In the late 1950s, a World War II veteran named Mike purchased a reference 6538 Rolex Submariner from a U.S. commissary store in Japan. As a SCUBA diver for the United States Navy, the Rolex Submariner was an obvious choice for Mike; and when he returned home, he took his faithful dive watch with him. Once back at his stateside home in the South, Mike resumed regular life, hunting, fishing, and playing poker every Tuesday evening with his best friend Peter.

Rolex Submariner 'Big Crown' Tropical Dial Ref. 6538 Watch With A Long History (And A James Bond 007 Connection) Hands-On Submariner

Mike wore his reference 6538 Rolex Submariner every day – for the rest of his life, until he passed away just a few years ago, leaving his much-loved, and well-worn watch to his wife. One day, some time after Mike’s death, his wife called up Peter and said, “I know you have always worshiped this watch” and gave Peter the reference 6538 Rolex Submariner that had previously belonged to his best friend.

Peter treasured the watch, and it held a great deal of sentimental value to him. Since the Rolex Submariner had belonged to Mike, Peter had a very hard time parting with it; however, as he had found a better use for the money, he ultimately decided to sell it. Peter flew out to Southern California and spent two days with us at Bob’s Watches, after which he chose to sell us the reference 6538, which I intend to keep in my personal collection.

Rolex Submariner 'Big Crown' Tropical Dial Ref. 6538 Watch With A Long History (And A James Bond 007 Connection) Hands-On Submariner

Despite the years of wear that this Rolex Submariner has seen, it has remained remarkably well-preserved, with all of its original factory parts. The bright sun and hot climate of the South have turned the black, gilt, two-line dial a tropical brown color, with the lume taking on a rich, baked pumpkin shade. Beyond that, the bezel insert is remarkably dark for its age, and the luminous dot inside the red triangle at the zero marker perfectly matches the deep patina on the hour markers of the dial.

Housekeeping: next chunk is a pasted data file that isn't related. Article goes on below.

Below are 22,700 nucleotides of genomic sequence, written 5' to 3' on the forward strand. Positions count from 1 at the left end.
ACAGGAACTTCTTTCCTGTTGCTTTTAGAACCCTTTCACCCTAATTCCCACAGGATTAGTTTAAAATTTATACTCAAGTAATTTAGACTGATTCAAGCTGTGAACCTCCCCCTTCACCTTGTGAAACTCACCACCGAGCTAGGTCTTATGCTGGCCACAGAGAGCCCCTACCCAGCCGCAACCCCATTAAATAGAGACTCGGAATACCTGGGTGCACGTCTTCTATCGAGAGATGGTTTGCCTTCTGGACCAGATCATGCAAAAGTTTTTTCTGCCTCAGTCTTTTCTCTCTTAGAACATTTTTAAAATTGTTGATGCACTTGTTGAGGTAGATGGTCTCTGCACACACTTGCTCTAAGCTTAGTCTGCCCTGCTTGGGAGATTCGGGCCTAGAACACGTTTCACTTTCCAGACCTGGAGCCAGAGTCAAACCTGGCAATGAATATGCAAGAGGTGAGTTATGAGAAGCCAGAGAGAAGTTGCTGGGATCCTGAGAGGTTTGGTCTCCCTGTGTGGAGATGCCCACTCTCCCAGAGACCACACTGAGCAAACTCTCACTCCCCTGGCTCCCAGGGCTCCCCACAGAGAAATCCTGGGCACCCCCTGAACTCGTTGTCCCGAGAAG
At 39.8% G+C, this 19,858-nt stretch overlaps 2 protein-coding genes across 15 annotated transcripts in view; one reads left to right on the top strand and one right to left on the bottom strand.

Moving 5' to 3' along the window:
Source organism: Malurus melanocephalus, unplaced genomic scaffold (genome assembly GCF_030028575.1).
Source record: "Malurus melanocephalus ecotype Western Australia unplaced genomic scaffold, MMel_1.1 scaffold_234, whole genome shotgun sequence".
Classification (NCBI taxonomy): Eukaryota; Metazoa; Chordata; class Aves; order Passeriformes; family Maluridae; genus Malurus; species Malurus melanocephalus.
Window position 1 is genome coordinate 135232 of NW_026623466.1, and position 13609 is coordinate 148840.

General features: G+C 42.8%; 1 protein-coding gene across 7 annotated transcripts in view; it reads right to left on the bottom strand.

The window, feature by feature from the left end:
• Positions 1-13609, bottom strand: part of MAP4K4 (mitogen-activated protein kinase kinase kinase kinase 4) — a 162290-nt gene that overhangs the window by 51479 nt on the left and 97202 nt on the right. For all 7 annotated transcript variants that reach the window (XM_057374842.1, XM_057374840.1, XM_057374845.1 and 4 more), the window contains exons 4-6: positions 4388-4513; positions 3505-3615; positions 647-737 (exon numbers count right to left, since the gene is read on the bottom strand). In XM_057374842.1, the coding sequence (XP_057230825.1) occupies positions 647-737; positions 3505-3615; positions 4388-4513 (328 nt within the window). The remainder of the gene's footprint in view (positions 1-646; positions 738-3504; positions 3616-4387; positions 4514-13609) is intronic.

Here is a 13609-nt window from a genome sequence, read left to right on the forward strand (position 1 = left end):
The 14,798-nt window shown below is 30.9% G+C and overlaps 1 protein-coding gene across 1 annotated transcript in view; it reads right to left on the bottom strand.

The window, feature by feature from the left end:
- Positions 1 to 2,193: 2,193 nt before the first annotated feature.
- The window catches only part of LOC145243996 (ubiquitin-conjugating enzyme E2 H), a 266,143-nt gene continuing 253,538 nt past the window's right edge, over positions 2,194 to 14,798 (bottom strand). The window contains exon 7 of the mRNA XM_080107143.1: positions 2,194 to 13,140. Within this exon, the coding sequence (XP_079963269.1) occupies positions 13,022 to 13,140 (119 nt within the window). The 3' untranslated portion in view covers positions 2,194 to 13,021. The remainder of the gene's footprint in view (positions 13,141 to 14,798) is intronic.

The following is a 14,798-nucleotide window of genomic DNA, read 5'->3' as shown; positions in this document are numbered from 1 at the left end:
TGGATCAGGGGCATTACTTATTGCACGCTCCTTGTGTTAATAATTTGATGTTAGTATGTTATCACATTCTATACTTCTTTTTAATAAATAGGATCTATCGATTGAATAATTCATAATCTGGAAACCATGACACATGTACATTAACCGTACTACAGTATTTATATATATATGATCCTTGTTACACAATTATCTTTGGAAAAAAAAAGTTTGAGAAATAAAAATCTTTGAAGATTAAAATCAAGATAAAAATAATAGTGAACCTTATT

Although the watch saw constant use over the years, the case is thick and shows zero signs of over-polishing. Fitted with an era-correct, rivet link, Oyster bracelet, this particular reference 6538 is about as close to its original, 1950s factory-intended condition as you will find anywhere.

Rolex Submariner 'Big Crown' Tropical Dial Ref. 6538 Watch With A Long History (And A James Bond 007 Connection) Hands-On Submariner

A large part of the reason people choose to collect vintage Rolex watches has to do with the various subtle details among the different references, and the wide range of conditions in which surviving examples can be found. However, there is also a certain intangible aspect to vintage watch collecting that is rooted in the watches’ individual histories and the lives that their past owners have lived.

Watches like this reference 6538 represent far more than just rare and collectible vintage timepieces. Over the decades, these watches have accrued a history and provenance unique to them alone, making each one unique from the rest, and giving each its own story to tell. In addition to being a very well-preserved example of one of the most collectible and highly sought-after Submariner references of all time, this particular reference 6538 is representative of the bond of friendship that existed between its two previous owners.

Paul Altieri is founder of Bob’s Watches, the leading online destination for used Rolex watches where he created the Pre-owned Rolex Exchange Concept, which allows consumers to see both the buy and sell prices for a pre-owned watches, adding transparency to the market. Paul is also a watch collector and has many rare collectible watches in his collection.

Explore

Comments

Disqus Debug thread_id: 5514470970

  • BILL*

    So how much did you pay for it, PaulBob?

  • SuperStrapper

    I doubt the guy would have sold it if he didn’t really need the money, which makes this a pretty sad story.